You’ve probably consumed eggs most of your life, and you’ll find them in most types of cuisine. But have you ever stopped for a minute to ponder what makes hens’ eggs such a healthy snack and a beneficial part of your meal plan?

Eggs lower the risk of heart diseases

Previously thought to be bad and the cause of high cholesterol, recent studies have shown that eggs actually lower the risk of heart diseases.

In a study by researchers from China, it was found that people who ate an average of one egg per day had an 11% lower risk of heart disease and an 18% lower risk of dying from heart disease during the study period compared to people who did not eat eggs. The benefit seemed to be strongest for stroke; daily egg-eaters had a 26% lower risk of bleeding-related stroke and a 10% lower risk of clot-based stroke. (1)

Meanwhile, a new study in 2018 by researchers from the University of Sydney concluded that eating up to 12 eggs per week for a year did not increase one’s risk of cardiovascular disease, specifically in people with pre-diabetes and type 2 diabetes. (2)

Eggs contain choline, an important nutrient for brain development

Pregnant and breastfeeding mothers can benefit tremendously from choline, an essential nutrient found in egg yolks, as choline has been shown to play an important role in fetal and infant’s brain development, affecting the areas of the brain responsible for memory and life-long learning ability. (3) Choline is also deemed beneficial for cognitive function, heart health, and liver health.

Eggs can prevent breast cancer

It is interesting to note that several studies have been done to show to advantages of eggs in preventing breast cancer. A study in 2008 suggested that choline found in eggs is associated with a 24% reduced risk of breast cancer among women. (4)

Two previously published studies have also shown that women who eat eggs have a lower risk of developing breast cancer. In 2003, researchers at Harvard University found that women who reported higher consumption of eggs, vegetable fat and fibre during adolescence had a smaller risk of developing breast cancer as adults. Specifically, eating one egg per day was associated with an 18% reduced risk of breast cancer. (5)

Meanwhile, a study on Chinese women published in Cancer Epidemiology, Biomarkers & Prevention in 2005 showed that those who consumed the most fruit, vegetables, and eggs were significantly less likely to have breast cancer. For those that reported eating at least six eggs per week, the risk of developing breast cancer was 44% lower than for those who ate two or fewer eggs per week. (6)

Eggs are good for your eyes

Evidence has shown that the two antioxidants, lutein, and zeaxanthin in your diet play an important role in protecting against age-related macular degeneration (7). Meanwhile, in Australia, researchers found that in a study of 2,322 people 40 years and older, whom they followed for five years, the subjects were found to have a 40% lower rate of cataracts occurring at the center of the lens for every 1 mg increase in their daily intake of lutein and zeaxanthin. (8)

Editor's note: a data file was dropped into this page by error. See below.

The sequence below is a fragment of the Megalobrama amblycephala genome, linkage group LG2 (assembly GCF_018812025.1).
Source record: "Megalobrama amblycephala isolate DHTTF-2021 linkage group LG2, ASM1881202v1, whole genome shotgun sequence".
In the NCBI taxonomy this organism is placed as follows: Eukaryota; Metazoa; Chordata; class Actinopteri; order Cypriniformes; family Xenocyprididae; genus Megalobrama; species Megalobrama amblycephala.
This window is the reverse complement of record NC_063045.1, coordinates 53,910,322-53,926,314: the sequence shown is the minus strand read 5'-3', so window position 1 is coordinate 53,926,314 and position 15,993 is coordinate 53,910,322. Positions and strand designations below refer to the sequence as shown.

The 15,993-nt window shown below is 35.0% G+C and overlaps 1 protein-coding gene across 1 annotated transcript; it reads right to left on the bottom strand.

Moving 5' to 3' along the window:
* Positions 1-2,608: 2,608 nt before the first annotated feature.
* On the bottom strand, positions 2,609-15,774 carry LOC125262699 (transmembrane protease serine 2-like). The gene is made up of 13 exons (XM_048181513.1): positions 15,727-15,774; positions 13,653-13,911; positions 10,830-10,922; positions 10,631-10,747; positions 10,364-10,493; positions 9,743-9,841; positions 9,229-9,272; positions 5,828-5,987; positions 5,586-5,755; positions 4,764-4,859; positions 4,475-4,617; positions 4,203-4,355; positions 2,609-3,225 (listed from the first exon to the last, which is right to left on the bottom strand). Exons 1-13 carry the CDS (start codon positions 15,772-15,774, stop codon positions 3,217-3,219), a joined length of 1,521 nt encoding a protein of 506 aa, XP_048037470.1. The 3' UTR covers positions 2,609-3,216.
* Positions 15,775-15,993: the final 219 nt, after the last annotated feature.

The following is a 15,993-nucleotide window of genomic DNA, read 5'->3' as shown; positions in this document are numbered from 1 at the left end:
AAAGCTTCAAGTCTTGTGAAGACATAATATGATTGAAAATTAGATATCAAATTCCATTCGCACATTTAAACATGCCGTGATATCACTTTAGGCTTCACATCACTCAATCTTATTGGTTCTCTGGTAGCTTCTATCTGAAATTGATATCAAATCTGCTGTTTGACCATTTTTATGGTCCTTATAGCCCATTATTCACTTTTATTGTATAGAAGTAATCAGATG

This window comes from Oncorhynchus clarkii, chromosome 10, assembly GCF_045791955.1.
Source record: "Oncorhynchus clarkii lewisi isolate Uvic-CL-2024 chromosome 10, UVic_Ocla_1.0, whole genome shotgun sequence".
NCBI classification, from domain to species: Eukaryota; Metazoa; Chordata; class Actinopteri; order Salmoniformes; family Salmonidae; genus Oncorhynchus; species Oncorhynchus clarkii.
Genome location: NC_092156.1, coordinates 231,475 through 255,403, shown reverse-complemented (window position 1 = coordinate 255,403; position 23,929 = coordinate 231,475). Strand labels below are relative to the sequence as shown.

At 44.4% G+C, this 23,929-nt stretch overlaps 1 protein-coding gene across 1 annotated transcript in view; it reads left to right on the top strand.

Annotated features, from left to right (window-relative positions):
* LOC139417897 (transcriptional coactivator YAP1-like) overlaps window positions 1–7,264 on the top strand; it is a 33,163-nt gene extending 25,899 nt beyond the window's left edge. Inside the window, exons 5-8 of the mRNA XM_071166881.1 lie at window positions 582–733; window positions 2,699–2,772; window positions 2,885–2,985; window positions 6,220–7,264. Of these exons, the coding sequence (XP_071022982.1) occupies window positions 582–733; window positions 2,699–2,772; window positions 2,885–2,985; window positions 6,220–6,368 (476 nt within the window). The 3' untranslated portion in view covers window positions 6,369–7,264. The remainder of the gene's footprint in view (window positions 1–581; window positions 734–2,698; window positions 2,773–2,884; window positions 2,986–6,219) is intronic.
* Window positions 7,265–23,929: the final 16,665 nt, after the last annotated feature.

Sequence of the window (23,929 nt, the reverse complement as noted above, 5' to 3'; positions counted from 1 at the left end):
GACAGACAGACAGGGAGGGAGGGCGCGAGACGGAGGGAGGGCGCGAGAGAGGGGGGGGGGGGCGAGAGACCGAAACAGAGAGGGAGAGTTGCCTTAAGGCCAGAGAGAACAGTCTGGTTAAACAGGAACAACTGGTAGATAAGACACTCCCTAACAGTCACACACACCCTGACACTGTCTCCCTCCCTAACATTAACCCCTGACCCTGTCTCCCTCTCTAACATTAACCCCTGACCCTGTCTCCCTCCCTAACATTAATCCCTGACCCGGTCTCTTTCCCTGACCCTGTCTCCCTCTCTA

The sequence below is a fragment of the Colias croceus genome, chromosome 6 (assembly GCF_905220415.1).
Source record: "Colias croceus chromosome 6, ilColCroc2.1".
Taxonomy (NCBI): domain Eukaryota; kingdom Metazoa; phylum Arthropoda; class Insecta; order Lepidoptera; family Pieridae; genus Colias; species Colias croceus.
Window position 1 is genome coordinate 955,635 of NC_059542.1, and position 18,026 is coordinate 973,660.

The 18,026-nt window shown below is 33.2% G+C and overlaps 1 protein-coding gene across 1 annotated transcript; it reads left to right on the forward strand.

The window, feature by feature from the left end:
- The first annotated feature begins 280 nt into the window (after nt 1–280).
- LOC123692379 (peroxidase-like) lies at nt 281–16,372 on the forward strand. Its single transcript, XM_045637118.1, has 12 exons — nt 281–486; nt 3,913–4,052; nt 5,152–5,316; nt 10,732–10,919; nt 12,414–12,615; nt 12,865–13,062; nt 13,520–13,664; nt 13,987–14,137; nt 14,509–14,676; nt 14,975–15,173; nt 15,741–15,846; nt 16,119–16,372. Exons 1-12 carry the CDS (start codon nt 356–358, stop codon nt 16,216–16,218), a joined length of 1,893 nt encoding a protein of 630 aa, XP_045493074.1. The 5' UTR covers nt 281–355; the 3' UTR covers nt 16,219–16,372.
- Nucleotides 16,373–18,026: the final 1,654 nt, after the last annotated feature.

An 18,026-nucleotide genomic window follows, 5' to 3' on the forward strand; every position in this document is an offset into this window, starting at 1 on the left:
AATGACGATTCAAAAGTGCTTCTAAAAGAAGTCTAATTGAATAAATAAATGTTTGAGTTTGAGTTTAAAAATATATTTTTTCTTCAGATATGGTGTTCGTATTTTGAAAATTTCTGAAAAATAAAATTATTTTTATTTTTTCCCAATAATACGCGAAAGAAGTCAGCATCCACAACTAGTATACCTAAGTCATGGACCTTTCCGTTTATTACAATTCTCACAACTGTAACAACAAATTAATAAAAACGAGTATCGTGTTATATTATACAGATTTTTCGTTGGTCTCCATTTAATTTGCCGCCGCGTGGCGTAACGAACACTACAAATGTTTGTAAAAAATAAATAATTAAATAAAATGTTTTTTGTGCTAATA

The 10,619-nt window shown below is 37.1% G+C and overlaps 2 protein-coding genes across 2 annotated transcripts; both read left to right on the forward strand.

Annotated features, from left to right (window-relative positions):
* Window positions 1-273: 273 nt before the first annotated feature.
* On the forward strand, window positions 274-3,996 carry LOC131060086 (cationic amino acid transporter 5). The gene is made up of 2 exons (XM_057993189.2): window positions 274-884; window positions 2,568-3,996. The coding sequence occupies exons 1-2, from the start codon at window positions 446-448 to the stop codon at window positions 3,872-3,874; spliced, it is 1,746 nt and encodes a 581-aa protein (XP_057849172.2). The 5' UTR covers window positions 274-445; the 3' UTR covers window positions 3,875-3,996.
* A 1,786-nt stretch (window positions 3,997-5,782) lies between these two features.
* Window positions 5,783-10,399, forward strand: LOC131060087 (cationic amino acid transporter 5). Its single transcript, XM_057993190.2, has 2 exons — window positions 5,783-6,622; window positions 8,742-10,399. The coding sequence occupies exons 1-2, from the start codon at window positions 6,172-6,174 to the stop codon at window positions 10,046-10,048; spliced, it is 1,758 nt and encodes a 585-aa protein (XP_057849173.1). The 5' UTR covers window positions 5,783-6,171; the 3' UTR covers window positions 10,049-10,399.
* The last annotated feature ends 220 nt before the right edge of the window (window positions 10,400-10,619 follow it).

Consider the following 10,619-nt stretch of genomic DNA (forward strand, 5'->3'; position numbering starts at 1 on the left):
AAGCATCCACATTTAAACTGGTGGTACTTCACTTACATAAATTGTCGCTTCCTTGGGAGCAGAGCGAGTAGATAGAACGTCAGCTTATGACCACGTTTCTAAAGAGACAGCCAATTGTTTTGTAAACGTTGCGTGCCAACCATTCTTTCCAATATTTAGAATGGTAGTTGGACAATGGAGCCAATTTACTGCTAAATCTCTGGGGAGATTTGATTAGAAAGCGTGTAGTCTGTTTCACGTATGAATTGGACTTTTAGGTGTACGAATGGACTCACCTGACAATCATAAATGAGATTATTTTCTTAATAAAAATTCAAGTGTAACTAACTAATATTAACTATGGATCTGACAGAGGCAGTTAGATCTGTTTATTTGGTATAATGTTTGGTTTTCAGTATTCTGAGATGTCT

Eggs contain high-quality protein

Every healthy body needs protein. And eggs happen to be an excellent source of protein as well as essential amino acids. Protein is important to build stronger bones, increase muscle mass, build tissue and cells, as well as making hormones and anti-bodies. For sports enthusiasts who do weight training and endurance sports, an increase in protein intake is also deemed to be beneficial for increasing muscle mass. Studies also suggest that as we get older we may benefit from eating more protein because it helps minimise the muscle loss associated with aging (9)

Eggs are good for brain health

It’s no secret that eggs are good for brain health. Eggs are packed with vitamins and minerals such as selenium, folate, iodine, iron, zinc, vitamin A, vitamin B5, vitamin B12, vitamin D, vitamin E and much more that is needed for regular functioning of cells, including the brain, nervous system, memory, and metabolism.

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References

  1. Chenxi Qin et al (China Kadoorie Biobank Collaborative Group). Associations of egg consumption with cardiovascular disease in a cohort study of 0.5 million Chinese adults. Heart, published online May 21, 2018; doi: 10.1136/heartjnl-2017-312651
  2. Nicholas R Fuller et al. Effect of a high-egg diet on cardiometabolic risk factors in people with type 2 diabetes: the Diabetes and Egg (DIABEGG) Study—randomized weight-loss and follow-up phase. The American Journal of Clinical Nutrition, Volume 107, Issue 6, 1 June 2018, Pages 921–931, https://doi.org/10.1093/ajcn/nqy048
  3. Zeisel SH. Choline: Needed for normal development of memory. JACN 2000;19(5):528S-531S.
  4. Xinran Xu et al. High intakes of choline and betaine reduce breast cancer mortality in a population-based study, High intakes of choline and betaine reduce breast cancer mortality in a population-based study. FASEB J. 2009 Nov; 23(11): 4022–4028.
  5. Frazier AL, et al. Adolescent diet and risk of breast cancer. Breast Cancer Res 2003; 5: R59-R64.
  6. Shannon J, et al. Food and botanical groupings and risk of breast cancer: A case-control study in Shanghai, China. Cancer Epidemiol Biomarkers Prev 2005; 14 (1): 81-90.
  7. Delcourt C, Carriere I, Delage M, Barberger-Gateau P, Schalch W. Plasma lutein and zeaxanthin and other carotenoids as modifiable risk factors for age-related maculopathy and cataract: the POLA Study. Invest Ophthalmol Vis Sci. 2006 Jun;47(6):2329-35.
  8. Vu HT, Robman L, Hodge A, McCarty CA, Taylor HR. Lutein and zeaxanthin and the risk of cataract: the Melbourne visual impairment project. Invest Ophthalmol Vis Sci. 2006 Sep;47(9):3783-6.
  9. Phillips SM et. al. Protein “requirements” beyond the RDA: implications for optimizing health. Appl Physiol Nutr Metab. 2016 May;41(5):565-72. doi: 10.1139/apnm-2015-0550. Epub 2016 Feb 9.